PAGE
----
Ramalan has long past. “We are afraid as we do know at what time these houses will collapse and kill us. Where else can we go with these small children? We have no way of living after leaving this place. The only alternative for us is to build these houses again. Walls in my house are cracked. Pieces of concrete fall on us when we bathe,” Salma said.

Ten people live in her two-room flat: her two daughters, son-in-law, her married daughter and her children. The kitchen and toilet are divided by one wall.

The floor is permanently wet. The bed is used to keep food, goods, and for children to read books. Salma, who has spent half of her life imprisoned in this building, has a strong wish to live in a safe, clean and new place during her last phase of life.

“We are still awaiting to be taken to a new place before this building collapses. We would like to live like humans. Everywhere concrete slabs have cracks and iron rods have come up. We request the government to rescue us from this hell.”


A fear of dying at home

Wadiwelamma said she is prepared to leave Vithanage street today due to her fear of death in these dangerous flats. She said she bemoans the future of her children living there. She lives in the housing unit of Wadiwelamma, with her three sisters, their children, her husband and son. She said she always looks at cracked concrete posts.

“My husband drives a vehicle as his job. My son drives a three-wheeler on rent. All the walls inside my house are cracked. Roots of bo trees grown outside have come inside cracking the plaster of the walls. Several times we plastered the walls and painted. But due to tree roots and water it gets discolored and detached,” Wadiwelamma said.

In these flats, there are 120 families belonging to all communities. Walls of the flats have become a forest. It has happened slowly over the time. One of the reasons is small plants that have not been removed, as small houses around it have blocked the area. Those houses have been illegally constructed. There are about 60 families living in them.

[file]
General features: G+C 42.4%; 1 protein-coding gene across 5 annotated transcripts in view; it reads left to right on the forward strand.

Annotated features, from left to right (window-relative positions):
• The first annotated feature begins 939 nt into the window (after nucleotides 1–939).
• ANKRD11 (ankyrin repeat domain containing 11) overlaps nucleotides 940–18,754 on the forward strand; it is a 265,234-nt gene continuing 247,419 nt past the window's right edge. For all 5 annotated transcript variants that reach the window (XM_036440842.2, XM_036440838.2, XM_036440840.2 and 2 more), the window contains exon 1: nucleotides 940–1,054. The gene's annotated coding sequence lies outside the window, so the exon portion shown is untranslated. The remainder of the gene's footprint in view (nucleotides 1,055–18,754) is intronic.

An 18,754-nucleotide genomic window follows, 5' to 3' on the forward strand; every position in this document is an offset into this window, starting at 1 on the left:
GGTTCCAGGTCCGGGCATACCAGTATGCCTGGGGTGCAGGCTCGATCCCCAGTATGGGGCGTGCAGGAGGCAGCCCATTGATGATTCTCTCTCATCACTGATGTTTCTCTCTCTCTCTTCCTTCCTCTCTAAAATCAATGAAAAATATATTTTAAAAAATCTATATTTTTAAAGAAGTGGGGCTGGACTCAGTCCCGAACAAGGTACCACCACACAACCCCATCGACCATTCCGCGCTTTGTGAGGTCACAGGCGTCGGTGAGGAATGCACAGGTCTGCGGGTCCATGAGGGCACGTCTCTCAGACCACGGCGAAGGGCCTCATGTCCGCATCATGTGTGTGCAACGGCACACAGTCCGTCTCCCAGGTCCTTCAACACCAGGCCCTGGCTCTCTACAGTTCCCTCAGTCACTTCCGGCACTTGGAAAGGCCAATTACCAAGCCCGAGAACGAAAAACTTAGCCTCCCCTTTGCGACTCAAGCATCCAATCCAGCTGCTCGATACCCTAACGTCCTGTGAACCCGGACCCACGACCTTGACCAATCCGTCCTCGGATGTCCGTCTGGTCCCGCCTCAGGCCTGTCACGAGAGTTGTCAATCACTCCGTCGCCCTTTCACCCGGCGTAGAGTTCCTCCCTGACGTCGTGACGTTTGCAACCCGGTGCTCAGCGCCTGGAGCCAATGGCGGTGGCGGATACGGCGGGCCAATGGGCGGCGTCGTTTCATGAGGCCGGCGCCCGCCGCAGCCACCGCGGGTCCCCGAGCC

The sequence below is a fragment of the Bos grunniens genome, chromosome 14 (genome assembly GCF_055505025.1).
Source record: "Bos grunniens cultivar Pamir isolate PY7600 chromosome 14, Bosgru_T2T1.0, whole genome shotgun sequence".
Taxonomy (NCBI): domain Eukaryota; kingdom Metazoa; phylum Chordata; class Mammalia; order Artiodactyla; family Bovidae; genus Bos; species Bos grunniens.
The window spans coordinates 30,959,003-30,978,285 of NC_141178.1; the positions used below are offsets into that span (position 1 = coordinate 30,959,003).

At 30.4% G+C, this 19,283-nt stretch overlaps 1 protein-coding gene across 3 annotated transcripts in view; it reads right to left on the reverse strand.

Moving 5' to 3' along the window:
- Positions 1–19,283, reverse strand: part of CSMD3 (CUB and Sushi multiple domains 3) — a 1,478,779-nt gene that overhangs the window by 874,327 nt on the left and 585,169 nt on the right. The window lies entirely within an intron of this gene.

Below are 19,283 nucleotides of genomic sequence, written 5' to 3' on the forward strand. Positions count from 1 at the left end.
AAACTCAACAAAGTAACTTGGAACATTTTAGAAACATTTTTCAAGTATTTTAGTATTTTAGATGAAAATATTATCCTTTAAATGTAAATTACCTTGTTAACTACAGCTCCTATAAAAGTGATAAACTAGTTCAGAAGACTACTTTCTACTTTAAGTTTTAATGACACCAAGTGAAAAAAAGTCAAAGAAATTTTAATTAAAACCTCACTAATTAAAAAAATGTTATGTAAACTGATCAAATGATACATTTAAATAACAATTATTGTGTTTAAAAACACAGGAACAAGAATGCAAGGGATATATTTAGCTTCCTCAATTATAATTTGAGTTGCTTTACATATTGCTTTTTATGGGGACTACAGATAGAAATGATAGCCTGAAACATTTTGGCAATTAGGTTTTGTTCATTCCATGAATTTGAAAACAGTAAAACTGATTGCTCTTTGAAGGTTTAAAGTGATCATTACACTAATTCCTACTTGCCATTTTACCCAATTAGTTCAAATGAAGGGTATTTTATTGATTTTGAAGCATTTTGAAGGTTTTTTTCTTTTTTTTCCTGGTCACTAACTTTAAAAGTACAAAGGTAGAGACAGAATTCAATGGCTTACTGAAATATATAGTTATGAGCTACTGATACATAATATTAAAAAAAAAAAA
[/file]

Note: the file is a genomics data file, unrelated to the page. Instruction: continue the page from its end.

Hopeless future

 Parents say the number of children not attending school is higher than the ones going to a school. Residents earn an income by street trading, mobile trading in busses, and other various small businesses.

Organizations studying these housing units claim that some residents spend 80% of their income on drugs.

A small minority can be seen with a higher standard of living by getting an education, marrying outside of the complexes, and getting government jobs. During 4 and 5 pm, women returning from jobs can be seen walking fast, without looking around, covering face and closing their noses before going into their homes.

Meanwhile, the Urban Development Authority’s website claims it will take speedy steps to create 60,000 new housing units in Colombo and its congested areas.

Plans have allegedly been drawn up to build the proposed new housing unit with an area of 400 square feet including two bedrooms, a pantry, a bathroom and a balcony. The Authority also intends to implement a plan on water, electricity and a sewerage system. But it does not when it will be completed, nor when residents would be evacuated from this these unlivable buildings.